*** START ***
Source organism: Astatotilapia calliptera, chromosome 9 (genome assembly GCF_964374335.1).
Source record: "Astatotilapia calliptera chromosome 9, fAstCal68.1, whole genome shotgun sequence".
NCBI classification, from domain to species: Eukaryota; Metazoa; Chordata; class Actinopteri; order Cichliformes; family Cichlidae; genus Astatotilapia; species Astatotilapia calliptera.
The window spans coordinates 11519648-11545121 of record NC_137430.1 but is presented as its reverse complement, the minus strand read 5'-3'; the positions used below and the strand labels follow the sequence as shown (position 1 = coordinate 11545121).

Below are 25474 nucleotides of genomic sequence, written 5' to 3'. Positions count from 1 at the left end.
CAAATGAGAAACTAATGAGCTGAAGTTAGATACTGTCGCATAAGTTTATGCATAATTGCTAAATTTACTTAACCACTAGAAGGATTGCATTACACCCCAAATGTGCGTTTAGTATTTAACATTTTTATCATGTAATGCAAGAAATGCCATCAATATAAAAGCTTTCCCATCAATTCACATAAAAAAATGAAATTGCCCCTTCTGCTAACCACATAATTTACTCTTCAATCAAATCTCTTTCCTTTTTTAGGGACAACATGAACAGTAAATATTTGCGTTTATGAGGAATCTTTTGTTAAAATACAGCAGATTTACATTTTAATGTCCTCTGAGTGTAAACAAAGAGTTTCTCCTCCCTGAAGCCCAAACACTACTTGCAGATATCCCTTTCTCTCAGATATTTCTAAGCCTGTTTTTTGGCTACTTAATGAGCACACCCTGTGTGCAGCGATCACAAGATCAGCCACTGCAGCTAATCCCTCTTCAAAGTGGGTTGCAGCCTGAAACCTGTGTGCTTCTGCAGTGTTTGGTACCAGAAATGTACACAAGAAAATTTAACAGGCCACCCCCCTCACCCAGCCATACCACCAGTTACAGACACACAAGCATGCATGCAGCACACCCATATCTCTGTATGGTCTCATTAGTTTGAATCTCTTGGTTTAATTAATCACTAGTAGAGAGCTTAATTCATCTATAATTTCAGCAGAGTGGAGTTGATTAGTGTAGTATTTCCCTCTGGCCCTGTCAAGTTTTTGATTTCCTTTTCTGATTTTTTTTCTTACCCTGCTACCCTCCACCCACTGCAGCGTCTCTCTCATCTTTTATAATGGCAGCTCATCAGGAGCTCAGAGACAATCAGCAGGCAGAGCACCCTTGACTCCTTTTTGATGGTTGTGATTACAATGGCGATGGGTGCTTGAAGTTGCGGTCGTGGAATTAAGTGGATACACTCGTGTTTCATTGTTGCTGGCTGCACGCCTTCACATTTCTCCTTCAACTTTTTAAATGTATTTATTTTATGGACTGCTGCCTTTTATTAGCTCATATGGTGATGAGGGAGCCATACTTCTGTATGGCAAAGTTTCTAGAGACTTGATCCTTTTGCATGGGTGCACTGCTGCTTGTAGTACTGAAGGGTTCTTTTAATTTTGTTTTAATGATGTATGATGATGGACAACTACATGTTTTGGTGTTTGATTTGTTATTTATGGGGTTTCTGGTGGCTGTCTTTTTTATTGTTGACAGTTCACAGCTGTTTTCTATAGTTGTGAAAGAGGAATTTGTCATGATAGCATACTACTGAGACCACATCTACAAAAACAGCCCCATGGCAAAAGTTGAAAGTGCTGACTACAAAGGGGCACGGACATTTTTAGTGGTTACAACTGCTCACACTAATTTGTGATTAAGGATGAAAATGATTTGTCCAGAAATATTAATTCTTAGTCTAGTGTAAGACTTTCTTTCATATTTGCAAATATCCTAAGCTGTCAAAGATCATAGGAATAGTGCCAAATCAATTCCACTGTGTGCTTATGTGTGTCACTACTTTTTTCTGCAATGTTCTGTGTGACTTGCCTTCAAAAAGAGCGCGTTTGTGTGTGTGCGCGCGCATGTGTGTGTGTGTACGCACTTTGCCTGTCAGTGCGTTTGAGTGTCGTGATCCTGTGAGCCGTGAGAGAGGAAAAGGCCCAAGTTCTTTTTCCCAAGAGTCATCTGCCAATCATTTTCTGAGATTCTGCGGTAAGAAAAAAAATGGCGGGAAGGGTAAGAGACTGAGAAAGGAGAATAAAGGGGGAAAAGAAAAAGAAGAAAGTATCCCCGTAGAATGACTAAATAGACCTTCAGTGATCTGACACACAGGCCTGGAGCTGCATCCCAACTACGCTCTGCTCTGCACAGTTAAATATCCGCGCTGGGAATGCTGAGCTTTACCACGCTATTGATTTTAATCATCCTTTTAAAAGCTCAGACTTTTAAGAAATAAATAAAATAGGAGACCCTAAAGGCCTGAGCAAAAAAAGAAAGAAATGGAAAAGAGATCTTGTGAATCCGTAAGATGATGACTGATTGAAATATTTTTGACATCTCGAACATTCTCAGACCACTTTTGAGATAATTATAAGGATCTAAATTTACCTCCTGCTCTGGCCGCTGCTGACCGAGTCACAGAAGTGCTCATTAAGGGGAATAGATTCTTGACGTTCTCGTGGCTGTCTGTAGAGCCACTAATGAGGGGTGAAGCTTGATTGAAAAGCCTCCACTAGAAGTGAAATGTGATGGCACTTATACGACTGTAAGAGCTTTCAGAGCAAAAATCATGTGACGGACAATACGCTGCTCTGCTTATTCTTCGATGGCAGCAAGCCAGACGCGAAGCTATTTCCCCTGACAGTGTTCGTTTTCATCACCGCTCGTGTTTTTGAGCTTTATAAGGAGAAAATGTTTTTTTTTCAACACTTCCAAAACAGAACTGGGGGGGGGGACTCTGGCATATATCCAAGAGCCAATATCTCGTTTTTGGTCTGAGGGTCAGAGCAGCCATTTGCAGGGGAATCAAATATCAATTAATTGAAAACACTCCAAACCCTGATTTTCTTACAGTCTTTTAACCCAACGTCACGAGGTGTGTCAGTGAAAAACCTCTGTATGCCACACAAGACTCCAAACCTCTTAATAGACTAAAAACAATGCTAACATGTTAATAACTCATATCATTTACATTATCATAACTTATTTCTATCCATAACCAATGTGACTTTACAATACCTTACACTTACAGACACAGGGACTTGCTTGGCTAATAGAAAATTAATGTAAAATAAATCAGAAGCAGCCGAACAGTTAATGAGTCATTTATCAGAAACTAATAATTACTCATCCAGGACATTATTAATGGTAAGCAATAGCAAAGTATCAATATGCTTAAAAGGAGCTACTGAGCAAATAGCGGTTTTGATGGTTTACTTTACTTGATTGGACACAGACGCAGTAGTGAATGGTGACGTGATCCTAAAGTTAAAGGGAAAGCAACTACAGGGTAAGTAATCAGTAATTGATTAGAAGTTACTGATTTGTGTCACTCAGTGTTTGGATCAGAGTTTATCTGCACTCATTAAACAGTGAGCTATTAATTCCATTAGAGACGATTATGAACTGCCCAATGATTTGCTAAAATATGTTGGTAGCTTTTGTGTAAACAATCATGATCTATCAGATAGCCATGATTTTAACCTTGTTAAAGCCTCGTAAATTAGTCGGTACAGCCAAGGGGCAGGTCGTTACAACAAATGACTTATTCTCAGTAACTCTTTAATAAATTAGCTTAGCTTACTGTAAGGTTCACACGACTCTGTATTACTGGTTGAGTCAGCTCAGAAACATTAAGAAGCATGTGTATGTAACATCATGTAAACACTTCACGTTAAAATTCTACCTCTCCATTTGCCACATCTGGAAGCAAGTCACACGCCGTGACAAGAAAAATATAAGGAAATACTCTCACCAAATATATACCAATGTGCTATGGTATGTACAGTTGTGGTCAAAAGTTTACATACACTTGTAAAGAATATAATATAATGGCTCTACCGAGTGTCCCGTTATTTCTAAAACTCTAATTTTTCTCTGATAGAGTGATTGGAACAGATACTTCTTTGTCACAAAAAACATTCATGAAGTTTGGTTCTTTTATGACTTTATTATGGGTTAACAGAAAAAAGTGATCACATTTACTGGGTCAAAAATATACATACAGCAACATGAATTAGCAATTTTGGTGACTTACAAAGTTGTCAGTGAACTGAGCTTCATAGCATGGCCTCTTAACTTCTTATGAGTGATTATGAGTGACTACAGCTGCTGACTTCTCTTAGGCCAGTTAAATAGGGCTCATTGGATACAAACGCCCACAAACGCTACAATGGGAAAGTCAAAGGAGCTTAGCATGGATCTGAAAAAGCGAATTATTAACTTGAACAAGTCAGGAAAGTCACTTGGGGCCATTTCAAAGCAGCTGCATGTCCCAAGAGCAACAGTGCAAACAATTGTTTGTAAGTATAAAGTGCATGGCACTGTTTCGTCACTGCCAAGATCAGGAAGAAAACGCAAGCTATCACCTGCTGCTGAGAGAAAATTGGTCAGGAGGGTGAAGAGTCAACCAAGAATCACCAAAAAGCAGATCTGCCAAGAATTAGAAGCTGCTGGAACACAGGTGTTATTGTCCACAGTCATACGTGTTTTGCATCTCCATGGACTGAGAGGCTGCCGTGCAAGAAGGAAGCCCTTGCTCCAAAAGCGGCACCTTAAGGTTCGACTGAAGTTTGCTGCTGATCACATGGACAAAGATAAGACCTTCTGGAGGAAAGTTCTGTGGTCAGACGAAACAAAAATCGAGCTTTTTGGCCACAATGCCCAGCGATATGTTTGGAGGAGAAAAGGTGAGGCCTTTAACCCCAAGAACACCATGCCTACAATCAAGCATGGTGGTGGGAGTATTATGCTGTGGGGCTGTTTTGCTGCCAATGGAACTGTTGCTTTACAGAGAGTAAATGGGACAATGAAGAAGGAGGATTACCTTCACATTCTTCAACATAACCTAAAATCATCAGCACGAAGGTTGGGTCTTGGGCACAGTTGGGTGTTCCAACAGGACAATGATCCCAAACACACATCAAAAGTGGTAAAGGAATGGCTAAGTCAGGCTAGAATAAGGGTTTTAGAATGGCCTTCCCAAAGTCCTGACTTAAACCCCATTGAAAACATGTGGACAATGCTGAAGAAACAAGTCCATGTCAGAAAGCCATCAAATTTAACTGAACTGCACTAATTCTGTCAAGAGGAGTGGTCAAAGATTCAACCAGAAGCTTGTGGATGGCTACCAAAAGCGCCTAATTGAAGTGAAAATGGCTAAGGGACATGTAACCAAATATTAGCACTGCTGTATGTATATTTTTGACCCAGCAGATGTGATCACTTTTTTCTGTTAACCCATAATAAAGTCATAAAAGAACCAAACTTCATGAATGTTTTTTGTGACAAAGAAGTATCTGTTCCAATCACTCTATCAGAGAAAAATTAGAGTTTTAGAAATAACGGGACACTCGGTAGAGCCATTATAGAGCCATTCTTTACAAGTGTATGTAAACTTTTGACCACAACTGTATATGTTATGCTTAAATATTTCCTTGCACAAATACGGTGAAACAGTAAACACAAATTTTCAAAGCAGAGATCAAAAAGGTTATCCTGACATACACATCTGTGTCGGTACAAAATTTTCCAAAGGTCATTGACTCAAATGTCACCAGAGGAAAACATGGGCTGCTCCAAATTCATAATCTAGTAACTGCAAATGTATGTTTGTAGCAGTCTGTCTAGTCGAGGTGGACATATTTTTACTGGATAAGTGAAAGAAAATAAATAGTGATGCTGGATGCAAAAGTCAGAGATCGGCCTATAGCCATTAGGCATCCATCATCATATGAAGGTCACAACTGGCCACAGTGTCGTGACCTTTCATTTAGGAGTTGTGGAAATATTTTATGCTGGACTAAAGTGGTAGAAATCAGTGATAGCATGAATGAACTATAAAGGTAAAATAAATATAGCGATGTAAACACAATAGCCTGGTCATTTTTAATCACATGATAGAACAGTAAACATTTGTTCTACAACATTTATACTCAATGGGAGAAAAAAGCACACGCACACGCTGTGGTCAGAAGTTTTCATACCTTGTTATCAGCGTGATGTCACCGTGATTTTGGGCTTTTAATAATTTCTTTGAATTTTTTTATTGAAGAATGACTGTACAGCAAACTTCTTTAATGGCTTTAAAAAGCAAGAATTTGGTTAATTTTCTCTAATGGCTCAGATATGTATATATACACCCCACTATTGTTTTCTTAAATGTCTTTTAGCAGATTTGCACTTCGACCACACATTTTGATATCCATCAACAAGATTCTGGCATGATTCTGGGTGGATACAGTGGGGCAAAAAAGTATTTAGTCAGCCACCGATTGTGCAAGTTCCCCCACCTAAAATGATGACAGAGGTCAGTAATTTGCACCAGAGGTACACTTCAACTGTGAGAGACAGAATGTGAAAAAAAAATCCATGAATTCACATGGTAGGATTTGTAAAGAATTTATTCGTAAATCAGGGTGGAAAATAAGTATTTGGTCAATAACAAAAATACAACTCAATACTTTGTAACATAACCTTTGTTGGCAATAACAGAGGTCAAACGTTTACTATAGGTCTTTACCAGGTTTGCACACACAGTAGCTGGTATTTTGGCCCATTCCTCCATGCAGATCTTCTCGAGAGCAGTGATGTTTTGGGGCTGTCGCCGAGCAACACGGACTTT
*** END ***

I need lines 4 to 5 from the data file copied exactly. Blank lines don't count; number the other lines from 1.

The window spans coordinates 11519648-11545121 of record NC_137430.1 but is presented as its reverse complement, the minus strand read 5'-3'; the positions used below and the strand labels follow the sequence as shown (position 1 = coordinate 11545121).

Below are 25474 nucleotides of genomic sequence, written 5' to 3'. Positions count from 1 at the left end.